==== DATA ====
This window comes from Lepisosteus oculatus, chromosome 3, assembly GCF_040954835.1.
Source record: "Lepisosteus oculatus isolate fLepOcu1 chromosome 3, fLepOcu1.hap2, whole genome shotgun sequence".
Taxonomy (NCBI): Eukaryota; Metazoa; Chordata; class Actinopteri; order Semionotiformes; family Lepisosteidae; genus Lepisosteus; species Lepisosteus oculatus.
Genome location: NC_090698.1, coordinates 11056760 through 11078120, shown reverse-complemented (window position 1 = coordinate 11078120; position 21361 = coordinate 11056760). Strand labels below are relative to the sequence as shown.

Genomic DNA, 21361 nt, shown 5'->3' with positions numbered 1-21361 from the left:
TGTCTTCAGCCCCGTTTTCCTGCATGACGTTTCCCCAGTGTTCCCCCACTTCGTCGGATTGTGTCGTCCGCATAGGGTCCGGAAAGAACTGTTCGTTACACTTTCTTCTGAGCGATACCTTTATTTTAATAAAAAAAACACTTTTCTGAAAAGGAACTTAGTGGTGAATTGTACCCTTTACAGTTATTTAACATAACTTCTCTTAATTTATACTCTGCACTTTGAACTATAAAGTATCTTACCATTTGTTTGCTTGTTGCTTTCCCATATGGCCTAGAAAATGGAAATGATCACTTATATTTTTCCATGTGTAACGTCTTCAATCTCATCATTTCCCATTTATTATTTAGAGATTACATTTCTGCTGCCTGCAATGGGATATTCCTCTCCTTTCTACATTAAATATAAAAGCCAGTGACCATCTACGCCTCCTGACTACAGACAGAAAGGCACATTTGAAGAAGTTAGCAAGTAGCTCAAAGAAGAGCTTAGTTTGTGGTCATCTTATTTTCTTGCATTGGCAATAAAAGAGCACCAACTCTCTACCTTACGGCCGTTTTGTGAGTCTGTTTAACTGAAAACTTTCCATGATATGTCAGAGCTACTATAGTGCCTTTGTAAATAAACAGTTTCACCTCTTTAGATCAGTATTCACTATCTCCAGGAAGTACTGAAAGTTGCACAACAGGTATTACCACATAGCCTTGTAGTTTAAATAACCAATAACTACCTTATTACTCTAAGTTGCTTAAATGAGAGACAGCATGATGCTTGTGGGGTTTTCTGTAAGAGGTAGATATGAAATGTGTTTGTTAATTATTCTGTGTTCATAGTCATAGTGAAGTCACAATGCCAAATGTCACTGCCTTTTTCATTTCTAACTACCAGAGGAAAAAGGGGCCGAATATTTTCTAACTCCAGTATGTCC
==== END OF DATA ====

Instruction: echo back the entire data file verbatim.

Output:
This window comes from Lepisosteus oculatus, chromosome 3, assembly GCF_040954835.1.
Source record: "Lepisosteus oculatus isolate fLepOcu1 chromosome 3, fLepOcu1.hap2, whole genome shotgun sequence".
Taxonomy (NCBI): Eukaryota; Metazoa; Chordata; class Actinopteri; order Semionotiformes; family Lepisosteidae; genus Lepisosteus; species Lepisosteus oculatus.
Genome location: NC_090698.1, coordinates 11056760 through 11078120, shown reverse-complemented (window position 1 = coordinate 11078120; position 21361 = coordinate 11056760). Strand labels below are relative to the sequence as shown.

Genomic DNA, 21361 nt, shown 5'->3' with positions numbered 1-21361 from the left:
TGTCTTCAGCCCCGTTTTCCTGCATGACGTTTCCCCAGTGTTCCCCCACTTCGTCGGATTGTGTCGTCCGCATAGGGTCCGGAAAGAACTGTTCGTTACACTTTCTTCTGAGCGATACCTTTATTTTAATAAAAAAAACACTTTTCTGAAAAGGAACTTAGTGGTGAATTGTACCCTTTACAGTTATTTAACATAACTTCTCTTAATTTATACTCTGCACTTTGAACTATAAAGTATCTTACCATTTGTTTGCTTGTTGCTTTCCCATATGGCCTAGAAAATGGAAATGATCACTTATATTTTTCCATGTGTAACGTCTTCAATCTCATCATTTCCCATTTATTATTTAGAGATTACATTTCTGCTGCCTGCAATGGGATATTCCTCTCCTTTCTACATTAAATATAAAAGCCAGTGACCATCTACGCCTCCTGACTACAGACAGAAAGGCACATTTGAAGAAGTTAGCAAGTAGCTCAAAGAAGAGCTTAGTTTGTGGTCATCTTATTTTCTTGCATTGGCAATAAAAGAGCACCAACTCTCTACCTTACGGCCGTTTTGTGAGTCTGTTTAACTGAAAACTTTCCATGATATGTCAGAGCTACTATAGTGCCTTTGTAAATAAACAGTTTCACCTCTTTAGATCAGTATTCACTATCTCCAGGAAGTACTGAAAGTTGCACAACAGGTATTACCACATAGCCTTGTAGTTTAAATAACCAATAACTACCTTATTACTCTAAGTTGCTTAAATGAGAGACAGCATGATGCTTGTGGGGTTTTCTGTAAGAGGTAGATATGAAATGTGTTTGTTAATTATTCTGTGTTCATAGTCATAGTGAAGTCACAATGCCAAATGTCACTGCCTTTTTCATTTCTAACTACCAGAGGAAAAAGGGGCCGAATATTTTCTAACTCCAGTATGTCC